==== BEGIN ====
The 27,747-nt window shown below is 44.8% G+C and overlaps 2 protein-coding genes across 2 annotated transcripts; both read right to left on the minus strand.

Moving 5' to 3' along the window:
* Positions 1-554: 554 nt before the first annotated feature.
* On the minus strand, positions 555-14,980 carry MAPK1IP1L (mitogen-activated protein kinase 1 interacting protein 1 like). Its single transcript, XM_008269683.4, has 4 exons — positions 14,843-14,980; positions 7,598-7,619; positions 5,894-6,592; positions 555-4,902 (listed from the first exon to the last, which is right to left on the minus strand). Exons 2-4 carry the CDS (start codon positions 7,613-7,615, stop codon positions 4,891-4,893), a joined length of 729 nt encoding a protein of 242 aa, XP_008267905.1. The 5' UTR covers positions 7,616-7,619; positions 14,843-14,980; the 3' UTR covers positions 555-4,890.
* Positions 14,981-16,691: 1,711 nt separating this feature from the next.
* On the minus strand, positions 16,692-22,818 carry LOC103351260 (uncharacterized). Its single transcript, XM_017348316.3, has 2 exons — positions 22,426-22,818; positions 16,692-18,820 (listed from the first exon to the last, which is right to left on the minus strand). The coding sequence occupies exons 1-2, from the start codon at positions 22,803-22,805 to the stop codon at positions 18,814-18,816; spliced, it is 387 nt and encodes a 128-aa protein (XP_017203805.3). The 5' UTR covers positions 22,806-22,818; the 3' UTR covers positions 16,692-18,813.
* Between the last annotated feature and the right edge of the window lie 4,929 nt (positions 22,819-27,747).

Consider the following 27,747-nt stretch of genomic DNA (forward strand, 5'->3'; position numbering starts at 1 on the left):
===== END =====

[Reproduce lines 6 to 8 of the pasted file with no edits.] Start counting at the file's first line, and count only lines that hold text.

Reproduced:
* On the minus strand, positions 16,692-22,818 carry LOC103351260 (uncharacterized). Its single transcript, XM_017348316.3, has 2 exons — positions 22,426-22,818; positions 16,692-18,820 (listed from the first exon to the last, which is right to left on the minus strand). The coding sequence occupies exons 1-2, from the start codon at positions 22,803-22,805 to the stop codon at positions 18,814-18,816; spliced, it is 387 nt and encodes a 128-aa protein (XP_017203805.3). The 5' UTR covers positions 22,806-22,818; the 3' UTR covers positions 16,692-18,813.
* Between the last annotated feature and the right edge of the window lie 4,929 nt (positions 22,819-27,747).

Consider the following 27,747-nt stretch of genomic DNA (forward strand, 5'->3'; position numbering starts at 1 on the left):